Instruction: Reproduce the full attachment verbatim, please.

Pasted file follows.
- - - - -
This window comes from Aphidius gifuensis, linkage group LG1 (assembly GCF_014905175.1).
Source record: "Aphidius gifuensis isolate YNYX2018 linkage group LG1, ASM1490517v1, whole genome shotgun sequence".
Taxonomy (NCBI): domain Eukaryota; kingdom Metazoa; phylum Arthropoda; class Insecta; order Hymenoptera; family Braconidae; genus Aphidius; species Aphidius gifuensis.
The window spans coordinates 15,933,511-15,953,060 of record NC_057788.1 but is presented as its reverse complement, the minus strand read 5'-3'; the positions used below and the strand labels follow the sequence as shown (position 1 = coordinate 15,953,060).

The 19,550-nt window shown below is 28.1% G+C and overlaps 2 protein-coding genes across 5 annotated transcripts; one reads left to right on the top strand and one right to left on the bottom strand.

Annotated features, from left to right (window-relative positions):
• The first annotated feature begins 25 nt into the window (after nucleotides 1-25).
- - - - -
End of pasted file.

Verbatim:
This window comes from Aphidius gifuensis, linkage group LG1 (assembly GCF_014905175.1).
Source record: "Aphidius gifuensis isolate YNYX2018 linkage group LG1, ASM1490517v1, whole genome shotgun sequence".
Taxonomy (NCBI): domain Eukaryota; kingdom Metazoa; phylum Arthropoda; class Insecta; order Hymenoptera; family Braconidae; genus Aphidius; species Aphidius gifuensis.
The window spans coordinates 15,933,511-15,953,060 of record NC_057788.1 but is presented as its reverse complement, the minus strand read 5'-3'; the positions used below and the strand labels follow the sequence as shown (position 1 = coordinate 15,953,060).

The 19,550-nt window shown below is 28.1% G+C and overlaps 2 protein-coding genes across 5 annotated transcripts; one reads left to right on the top strand and one right to left on the bottom strand.

Annotated features, from left to right (window-relative positions):
• The first annotated feature begins 25 nt into the window (after nucleotides 1-25).